The group started on Pearl Street in Bellingham where the town recently demolished an industrial facility and removed a mill dam, opening up access to a section of the Charles River. Later, the group visited two sites in Franklin that provide direct access to the Charles River Meadowlands and could become starting points for trails and bike paths in the future.
"The crucial thing we focused on today was the ways in which each of these areas along the Charles or its Mine Brook tributary can be linked, bringing our communities closer together, providing recreation, and even offering alternative transportation routes to shopping and entertainment," said Alan Earls, founder of the Initiative.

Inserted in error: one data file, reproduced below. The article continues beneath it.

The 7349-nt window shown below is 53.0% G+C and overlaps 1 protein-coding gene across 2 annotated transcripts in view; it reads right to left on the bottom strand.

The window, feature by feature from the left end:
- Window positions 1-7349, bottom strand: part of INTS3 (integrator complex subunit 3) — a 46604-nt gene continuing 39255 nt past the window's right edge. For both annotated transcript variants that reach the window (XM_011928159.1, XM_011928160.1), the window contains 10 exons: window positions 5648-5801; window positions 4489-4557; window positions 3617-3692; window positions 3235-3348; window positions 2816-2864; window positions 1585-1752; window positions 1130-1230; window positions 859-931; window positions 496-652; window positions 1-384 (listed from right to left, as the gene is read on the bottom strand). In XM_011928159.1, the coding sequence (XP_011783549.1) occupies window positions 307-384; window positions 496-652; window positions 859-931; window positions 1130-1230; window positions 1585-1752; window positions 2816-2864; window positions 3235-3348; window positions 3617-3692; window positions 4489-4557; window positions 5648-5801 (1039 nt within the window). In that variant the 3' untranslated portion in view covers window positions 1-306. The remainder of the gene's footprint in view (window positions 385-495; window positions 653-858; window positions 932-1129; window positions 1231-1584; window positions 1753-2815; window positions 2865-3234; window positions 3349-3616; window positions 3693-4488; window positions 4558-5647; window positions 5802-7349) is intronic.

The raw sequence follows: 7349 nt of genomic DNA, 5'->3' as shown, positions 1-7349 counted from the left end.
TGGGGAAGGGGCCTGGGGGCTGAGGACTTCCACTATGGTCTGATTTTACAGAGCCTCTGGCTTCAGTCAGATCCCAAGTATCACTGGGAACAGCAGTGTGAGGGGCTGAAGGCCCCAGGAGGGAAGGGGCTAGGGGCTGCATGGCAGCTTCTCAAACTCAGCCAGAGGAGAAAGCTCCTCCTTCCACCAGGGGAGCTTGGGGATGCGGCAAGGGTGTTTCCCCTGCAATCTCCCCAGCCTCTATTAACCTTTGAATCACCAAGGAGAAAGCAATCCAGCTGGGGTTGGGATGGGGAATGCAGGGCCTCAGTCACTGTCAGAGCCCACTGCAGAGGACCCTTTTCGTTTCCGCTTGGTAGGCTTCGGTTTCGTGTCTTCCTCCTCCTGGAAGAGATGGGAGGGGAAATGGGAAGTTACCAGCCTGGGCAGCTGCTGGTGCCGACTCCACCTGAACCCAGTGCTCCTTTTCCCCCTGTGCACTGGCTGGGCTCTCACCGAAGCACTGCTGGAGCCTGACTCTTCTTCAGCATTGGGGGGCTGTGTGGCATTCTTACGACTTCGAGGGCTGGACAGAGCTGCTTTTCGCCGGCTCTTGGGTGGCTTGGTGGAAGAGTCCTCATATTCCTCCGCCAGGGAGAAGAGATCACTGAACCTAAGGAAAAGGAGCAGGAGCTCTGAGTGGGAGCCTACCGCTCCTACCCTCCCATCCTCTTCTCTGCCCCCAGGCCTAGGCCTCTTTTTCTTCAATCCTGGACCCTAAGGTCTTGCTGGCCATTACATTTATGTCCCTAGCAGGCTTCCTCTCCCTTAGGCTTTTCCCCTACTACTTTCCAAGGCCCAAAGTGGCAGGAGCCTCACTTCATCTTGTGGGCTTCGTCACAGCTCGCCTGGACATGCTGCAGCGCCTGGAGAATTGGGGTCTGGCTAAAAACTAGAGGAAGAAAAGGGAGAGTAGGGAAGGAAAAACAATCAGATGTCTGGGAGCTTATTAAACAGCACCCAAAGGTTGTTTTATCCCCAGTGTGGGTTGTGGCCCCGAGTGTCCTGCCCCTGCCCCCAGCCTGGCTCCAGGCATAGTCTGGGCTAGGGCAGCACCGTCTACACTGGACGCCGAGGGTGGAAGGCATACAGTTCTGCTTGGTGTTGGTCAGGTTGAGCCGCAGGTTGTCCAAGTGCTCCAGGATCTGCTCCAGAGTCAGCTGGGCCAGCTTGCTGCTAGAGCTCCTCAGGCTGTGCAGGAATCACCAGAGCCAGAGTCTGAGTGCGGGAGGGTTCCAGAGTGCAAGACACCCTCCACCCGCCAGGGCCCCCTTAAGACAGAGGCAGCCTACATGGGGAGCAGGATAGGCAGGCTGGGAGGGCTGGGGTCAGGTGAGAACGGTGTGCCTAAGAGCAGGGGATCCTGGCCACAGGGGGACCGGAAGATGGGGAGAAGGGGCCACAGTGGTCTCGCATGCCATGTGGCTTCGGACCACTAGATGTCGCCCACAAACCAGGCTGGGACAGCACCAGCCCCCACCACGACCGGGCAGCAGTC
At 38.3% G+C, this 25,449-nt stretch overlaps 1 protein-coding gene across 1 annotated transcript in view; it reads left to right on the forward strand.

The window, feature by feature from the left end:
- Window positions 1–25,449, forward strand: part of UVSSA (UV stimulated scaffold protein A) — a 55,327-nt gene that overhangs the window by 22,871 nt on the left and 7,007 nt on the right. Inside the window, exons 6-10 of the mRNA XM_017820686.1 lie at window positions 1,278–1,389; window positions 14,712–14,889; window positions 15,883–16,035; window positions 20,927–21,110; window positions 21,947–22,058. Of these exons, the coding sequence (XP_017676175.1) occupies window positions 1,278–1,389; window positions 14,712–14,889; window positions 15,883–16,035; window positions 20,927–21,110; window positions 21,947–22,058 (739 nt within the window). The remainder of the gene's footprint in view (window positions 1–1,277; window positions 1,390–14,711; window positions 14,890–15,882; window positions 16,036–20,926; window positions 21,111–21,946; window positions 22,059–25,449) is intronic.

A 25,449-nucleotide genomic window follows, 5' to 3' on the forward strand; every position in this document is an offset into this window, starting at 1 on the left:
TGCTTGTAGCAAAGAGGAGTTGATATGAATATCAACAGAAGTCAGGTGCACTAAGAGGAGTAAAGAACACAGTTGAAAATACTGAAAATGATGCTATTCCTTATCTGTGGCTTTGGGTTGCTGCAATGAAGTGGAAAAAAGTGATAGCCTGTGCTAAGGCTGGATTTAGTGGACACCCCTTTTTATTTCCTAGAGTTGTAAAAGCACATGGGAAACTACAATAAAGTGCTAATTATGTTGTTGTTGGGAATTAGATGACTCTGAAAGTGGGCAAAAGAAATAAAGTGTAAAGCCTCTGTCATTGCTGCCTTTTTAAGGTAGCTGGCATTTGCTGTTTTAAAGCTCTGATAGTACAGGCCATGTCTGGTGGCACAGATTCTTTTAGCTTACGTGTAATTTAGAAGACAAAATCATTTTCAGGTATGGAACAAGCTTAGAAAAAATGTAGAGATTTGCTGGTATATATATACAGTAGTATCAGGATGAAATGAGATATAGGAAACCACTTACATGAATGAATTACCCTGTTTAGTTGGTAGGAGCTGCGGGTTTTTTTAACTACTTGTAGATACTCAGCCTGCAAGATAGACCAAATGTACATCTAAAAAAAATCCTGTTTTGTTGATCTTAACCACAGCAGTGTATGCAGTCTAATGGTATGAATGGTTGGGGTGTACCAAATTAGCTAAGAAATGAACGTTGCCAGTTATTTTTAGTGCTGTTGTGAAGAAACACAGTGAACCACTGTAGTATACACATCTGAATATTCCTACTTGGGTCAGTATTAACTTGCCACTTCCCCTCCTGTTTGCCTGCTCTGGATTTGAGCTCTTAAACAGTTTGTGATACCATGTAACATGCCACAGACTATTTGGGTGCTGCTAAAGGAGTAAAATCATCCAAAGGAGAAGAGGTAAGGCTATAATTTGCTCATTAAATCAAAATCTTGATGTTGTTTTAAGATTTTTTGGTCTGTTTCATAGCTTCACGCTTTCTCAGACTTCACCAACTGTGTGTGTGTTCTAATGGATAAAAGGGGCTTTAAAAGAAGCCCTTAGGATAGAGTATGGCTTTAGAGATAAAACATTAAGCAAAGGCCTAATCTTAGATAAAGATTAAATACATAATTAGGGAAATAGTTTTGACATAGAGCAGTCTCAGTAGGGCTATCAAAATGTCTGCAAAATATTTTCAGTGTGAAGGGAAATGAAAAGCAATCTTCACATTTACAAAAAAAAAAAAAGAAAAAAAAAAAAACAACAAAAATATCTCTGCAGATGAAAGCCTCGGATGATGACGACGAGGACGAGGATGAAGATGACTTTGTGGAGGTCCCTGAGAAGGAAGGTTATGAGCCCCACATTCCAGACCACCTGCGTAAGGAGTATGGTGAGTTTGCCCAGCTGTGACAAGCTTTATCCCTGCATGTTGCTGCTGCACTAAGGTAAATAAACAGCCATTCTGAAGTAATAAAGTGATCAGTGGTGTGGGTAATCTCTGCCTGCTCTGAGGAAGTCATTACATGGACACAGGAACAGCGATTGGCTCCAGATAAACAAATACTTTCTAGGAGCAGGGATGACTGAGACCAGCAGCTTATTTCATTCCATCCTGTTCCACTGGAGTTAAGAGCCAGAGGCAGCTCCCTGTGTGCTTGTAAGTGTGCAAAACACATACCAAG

The next meeting of the Charles River Meadowlands initiative will be in the Dean Room of the First Universalist Society, Franklin at 262 Chestnut St, Franklin at 6:30 PM on Feb. 7. We will discuss these goals and we will be looking for help identifying access points and existing trails and planning more meetings with officials.
For further information, contact Alan Earls (email@example.com)
|Members of the Charles River Meadowlands Initiative met with officials from Bellingham and state legislators on Tuesday (Photo courtesy of Marjorie Turner-Holman)|